Saturday 19 January 2019

All-Ireland 'spying' storm: Man was 'looking for apples'

The trees in the grounds of St Finan’s Hospital which overlook Fitzgerald Stadium where the Kerry team were training and (inset) Patrick Roarty
The trees in the grounds of St Finan’s Hospital which overlook Fitzgerald Stadium where the Kerry team were training and (inset) Patrick Roarty
Patrick Roarty

THIS is the Donegal man at the centre of All-Ireland final 'spying' allegations against Kerry footballers.

Patrick Roarty (43) is a civil servant from Donegal and hails from team boss Jim McGuinness's home town of Glenties.

The 'spying' incident occurred on Tuesday night in Kilarney where the Kerry team were training in Fitzgerald Stadium and has dominated talk of the clash between Kerry and Donegal in tomorrow's final.

It's understood Mr Roarty climbed a palm tree on the grounds of St Fenan's Hospital, the now vacant psychiatriac hospital in the town, to observe the closed training session.

He is said to have been rumbled when members of the Kerry back room team heard the noise of rustling branches.

Mr Roarty was confronted and ran off but dropped a card on the ground that revealed his identity.

Kerry County Board confirmed it is aware of the incident but had believed the training session was being recorded.


Attempts to contact Mr Roarty last night were unsuccessful.

He played football with Mr McGuinness for the local club Naomh Conaill and they are understood to be close friends.

Mr Roarty is heavily involved in the Donegal Association in Kerry where he doubles as chief entertainer and is a semi- professional guitar player.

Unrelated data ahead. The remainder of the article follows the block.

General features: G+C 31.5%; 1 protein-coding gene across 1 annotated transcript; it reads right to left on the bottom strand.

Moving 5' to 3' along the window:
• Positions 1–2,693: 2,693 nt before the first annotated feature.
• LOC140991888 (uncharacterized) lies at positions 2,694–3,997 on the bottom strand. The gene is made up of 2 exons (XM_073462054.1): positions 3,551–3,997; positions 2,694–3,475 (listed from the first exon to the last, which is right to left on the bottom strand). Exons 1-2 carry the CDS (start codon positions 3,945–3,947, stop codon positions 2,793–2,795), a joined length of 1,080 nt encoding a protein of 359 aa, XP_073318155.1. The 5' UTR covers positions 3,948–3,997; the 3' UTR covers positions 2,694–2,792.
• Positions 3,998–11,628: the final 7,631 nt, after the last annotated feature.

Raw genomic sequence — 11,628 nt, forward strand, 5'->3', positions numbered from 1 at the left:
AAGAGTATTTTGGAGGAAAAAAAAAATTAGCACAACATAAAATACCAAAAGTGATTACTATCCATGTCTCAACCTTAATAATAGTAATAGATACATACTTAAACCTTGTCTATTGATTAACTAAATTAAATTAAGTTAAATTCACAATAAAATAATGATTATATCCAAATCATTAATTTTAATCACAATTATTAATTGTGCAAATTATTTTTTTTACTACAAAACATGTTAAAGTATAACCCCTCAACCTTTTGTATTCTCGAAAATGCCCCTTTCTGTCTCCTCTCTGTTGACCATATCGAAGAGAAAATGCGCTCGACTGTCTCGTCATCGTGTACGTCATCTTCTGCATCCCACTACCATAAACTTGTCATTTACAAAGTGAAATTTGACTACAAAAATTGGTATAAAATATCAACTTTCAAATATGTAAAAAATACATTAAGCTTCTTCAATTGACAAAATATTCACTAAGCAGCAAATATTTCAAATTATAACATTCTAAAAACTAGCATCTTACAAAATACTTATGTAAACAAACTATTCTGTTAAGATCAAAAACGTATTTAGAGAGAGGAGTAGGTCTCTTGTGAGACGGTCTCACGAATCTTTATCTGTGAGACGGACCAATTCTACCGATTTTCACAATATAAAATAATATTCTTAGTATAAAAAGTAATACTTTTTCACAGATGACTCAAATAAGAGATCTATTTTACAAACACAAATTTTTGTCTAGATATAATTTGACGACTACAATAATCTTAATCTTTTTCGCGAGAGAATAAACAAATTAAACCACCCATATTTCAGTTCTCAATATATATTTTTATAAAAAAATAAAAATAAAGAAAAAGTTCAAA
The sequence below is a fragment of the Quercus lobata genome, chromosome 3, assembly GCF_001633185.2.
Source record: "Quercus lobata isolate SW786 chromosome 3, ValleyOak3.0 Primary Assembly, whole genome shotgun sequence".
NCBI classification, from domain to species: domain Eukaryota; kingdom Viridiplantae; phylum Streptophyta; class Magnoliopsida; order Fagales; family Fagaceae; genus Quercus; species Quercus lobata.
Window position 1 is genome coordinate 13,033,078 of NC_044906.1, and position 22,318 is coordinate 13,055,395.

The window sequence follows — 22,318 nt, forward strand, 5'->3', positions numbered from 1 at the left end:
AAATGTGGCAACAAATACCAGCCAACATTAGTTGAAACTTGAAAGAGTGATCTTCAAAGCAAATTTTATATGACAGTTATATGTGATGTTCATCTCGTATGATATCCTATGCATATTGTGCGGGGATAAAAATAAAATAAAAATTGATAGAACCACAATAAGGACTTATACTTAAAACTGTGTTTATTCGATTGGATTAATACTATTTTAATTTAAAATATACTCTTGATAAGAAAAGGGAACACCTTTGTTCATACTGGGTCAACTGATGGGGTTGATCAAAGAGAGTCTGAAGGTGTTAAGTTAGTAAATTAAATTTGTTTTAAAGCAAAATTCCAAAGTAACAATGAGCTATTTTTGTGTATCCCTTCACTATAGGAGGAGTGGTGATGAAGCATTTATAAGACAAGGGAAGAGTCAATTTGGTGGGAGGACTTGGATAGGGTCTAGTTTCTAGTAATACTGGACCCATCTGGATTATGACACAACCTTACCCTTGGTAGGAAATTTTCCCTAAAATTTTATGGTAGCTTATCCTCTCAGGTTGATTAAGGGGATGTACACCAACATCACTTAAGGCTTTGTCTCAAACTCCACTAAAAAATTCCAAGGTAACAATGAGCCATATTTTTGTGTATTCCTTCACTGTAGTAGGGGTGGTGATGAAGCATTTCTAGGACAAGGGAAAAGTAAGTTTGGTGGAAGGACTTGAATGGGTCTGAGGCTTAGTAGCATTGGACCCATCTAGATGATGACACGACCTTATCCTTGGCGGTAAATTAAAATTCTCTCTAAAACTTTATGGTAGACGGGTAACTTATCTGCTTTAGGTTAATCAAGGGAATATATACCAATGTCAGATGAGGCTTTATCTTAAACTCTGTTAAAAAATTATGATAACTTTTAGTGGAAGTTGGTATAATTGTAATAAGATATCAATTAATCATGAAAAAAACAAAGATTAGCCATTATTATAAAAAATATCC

The married dad-of-three, who lives in Kilcummin, is also a member of Killarney Musical Society. Asked what he thought of Mr Roarty, former Donegal player John Gildea, who played with him at Naomh Conaill said: "Patrick is a great fella, a really decent and lovely lad."

Queried as to what Mr Roarty was doing up a tree overlooking the Kerry training pitch Gildea responded: "Sure it's September. He was probably just looking for apples."

Another friend of Mr Roarty's described him as a "lovely fella", a great family man and very involved in his adopted community.

"What was he at? Sure he lives and works in Kerry. He is a very nice lad though," the friend said.

Meanwhile, sources in the Donegal camp say they believe their training sessions were "observed" at least four times in the past few weeks. On all four occasions, people with camcorders drove off when challenged.


Asked about those alleged incidents, Gildea - one of Donegal's greatest footballers - insisted: "Maybe they were looking for apples too."

"The good thing about the [Donegal GAA'] centre of excellence in Convoy is that there isn't a tree for three miles around the place. It's not fertile ground for apples," he added.


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